The life of the clutch, gearbox and drive line components are extended due to the precise control of clutch and gear actuation.
I've owned 8 MT cars and 1 pickup and *never* had to replace a clutch or needed gearbox work. I put >170,000 mi on each of 2 Hondas on the original clutches. How much better could it get?

OTOH my father bought a 1958 Mercedes 220S (new in 1958) with the Hydrak system: a microswitch on the shift lever activated the clutch so you just moved the lever. A torque converter took up the slack. You could count on the thing needing a new clutch/torque converter every 30,000 miles. I think he put in five by the time he sold it. In all other respects a wonderful car.

So I'm skeptical.
 

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My major complaint about automatics or I suppose a sequential manual gearbox is that I tend to put my foot through the floorboards trying to find the clutch ;)
 

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Re: Several reasons MT's are going away.

Infidel said:
Excuse me, but this is total BS. Name *ONE* AT "tiptronic" transmission that doesn't have mind-blowingly infurating lag. I've driven several, and they ALL suck. BADLY.
You shouldn't be so harsh. I also much prefer manual transmissions to automatics but some of the latest semi-auto transmissions such as the Volkswagen DSG system and the same system in Audi's called S-Tronic are pretty damn good. In the Golf GTI and new Audi TT, for example, the 0-60 times are quicker than in the conventional manual (same engine) yet emissions and economy are also improved. I understand the DSG / S-Tronic system uses a double clutch system so wear should be less.

For example, see last paragraph here:
http://www.channel4.com/4car/road-tests ... 702&page=6
 

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Excuse me, but this is total BS. Name *ONE* AT "tiptronic" transmission that doesn't have mind-blowingly infurating lag. I've driven several, and they ALL suck. BADLY.
Come drive my Audi A8 with the tiptronic recoded to ROW (rest of world) S8 settings. It shifts so smooth and quickly that it'll throw you back into the seat.

As to clutch replacement at 15k miles, the testing just doesn't support that argument. BMW's tests have shown less wear in all aspects than the similarly equipped car with MT.

I'm fine with you having a preference for the MT. But to call BS based on preferential bias is a bit over the top. Hope your day gets better. :)
 

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I think the key here is that electronics, servos, and computers are evolving at an amazing rate. What was a difficult task for automotive computers of a few years ago should not be considered an example of what could be done today or tomorrow. A properly designed"automatic" shifting manual transmission that can do as well or better than a human or a CVT is definately in the cards.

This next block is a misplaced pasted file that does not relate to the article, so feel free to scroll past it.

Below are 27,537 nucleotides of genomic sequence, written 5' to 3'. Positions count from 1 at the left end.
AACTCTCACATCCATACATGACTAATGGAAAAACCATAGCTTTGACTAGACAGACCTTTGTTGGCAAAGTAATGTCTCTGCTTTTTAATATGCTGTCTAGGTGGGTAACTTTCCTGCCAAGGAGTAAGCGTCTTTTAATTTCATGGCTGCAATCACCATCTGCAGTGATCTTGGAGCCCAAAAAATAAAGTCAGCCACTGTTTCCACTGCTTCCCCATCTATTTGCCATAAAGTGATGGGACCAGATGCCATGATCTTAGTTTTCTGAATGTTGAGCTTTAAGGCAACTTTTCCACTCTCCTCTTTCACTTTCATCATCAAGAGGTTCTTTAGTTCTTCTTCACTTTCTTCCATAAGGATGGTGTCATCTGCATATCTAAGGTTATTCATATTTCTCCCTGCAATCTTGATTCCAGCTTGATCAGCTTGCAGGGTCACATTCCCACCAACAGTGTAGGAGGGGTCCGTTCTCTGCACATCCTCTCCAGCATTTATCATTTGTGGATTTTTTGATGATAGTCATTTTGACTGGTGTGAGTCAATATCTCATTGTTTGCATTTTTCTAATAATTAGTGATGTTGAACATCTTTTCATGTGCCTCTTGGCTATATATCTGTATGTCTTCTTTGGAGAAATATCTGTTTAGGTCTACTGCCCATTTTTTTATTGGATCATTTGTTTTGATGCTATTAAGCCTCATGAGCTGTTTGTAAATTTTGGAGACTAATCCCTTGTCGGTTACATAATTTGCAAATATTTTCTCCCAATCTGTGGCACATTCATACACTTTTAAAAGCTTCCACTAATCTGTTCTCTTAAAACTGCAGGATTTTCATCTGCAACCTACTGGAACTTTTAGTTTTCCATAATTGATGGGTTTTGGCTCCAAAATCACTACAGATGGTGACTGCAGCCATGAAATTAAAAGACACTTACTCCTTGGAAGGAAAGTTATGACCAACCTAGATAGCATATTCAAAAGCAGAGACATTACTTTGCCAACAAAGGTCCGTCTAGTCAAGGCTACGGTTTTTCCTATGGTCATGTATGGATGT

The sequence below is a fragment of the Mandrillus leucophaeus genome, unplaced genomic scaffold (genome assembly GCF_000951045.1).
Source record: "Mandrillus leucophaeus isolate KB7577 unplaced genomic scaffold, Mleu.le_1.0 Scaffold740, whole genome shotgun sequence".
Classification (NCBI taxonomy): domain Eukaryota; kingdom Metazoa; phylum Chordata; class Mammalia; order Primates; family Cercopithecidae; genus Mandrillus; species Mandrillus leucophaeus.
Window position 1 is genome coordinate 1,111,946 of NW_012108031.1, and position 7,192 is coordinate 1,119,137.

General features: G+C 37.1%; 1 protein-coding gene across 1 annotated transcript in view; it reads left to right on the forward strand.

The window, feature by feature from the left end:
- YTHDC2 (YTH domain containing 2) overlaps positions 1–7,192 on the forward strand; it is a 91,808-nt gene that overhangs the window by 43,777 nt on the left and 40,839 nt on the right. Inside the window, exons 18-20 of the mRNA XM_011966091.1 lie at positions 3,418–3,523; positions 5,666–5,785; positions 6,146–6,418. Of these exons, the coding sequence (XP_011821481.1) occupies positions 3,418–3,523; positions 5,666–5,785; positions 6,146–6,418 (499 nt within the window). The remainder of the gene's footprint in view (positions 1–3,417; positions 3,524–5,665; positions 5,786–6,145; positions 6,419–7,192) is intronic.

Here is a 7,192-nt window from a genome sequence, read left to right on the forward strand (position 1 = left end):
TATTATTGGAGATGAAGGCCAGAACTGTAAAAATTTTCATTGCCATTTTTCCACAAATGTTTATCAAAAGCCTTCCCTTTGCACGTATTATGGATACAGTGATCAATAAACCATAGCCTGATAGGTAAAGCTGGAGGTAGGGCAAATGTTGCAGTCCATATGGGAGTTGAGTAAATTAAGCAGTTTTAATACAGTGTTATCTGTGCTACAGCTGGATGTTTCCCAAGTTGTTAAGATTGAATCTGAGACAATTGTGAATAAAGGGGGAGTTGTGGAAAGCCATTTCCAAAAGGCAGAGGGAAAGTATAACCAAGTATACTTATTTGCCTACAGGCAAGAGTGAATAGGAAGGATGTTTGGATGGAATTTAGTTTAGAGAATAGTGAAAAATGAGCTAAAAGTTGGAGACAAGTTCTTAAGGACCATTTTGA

I have considered designing one for my Insight, but like to do the shifting my self, so I would probably not use it.
;)
 

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wow

damn good point mike
 

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I can see it both ways. As Mike pointed out, automatics have evolved a lot recently. Some of them are basically computer controlled manual boxes...clutch and all. Even with these advances, I'll be sticking with a true manual transmission as long as I can. There's nothing like a perfect shift (or double clutch downshift) that you know was all your doing... no computers to help.

As hybrids get so sophisticated, an automatic transmission is needed to keep everything in check. I don't see how a Prius would work with a manual :? . The Insight was designed for maximum fuel economy on a gas engine. The assist is just that, assist. It wasn't designed to run on battery alone so a manual transmission was the best way to go. All Honda needed was a clutch switch to disable assist/regen when it was pushed in.
 

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The Insight will likely be the last MT hybrid for a while. When Hybrids are the norm we will see manuals again. The as yet un-named new hybrid from Honda may be available in a manual just to keep the cost as low as possible, but it certainly won't be a sports car. ;)
 

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cattygurl said:
I've ALWAYS preferred MT over Automatic. Will there ever be a MT Hybrid, do you think?
Yes.

In Europe where MT is more popular. ;-)
 

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There's also the issue of control. With CVTs the industry can control fuel consumption. A manual can get better mileage, however, it can also get far worse mileage if driven poorly. Compared to the hypothetical leadfoot driver in the MT, the CVT will provide better mileage, even if its driver is a leadfoot.

That being said, I prefer MT, and both my other cars are manual. The main reason my wife wanted the CVT Insight is because it has less emissions than the MT. (SULEV vs. ULEV) The second reason was because she can't really drive manual.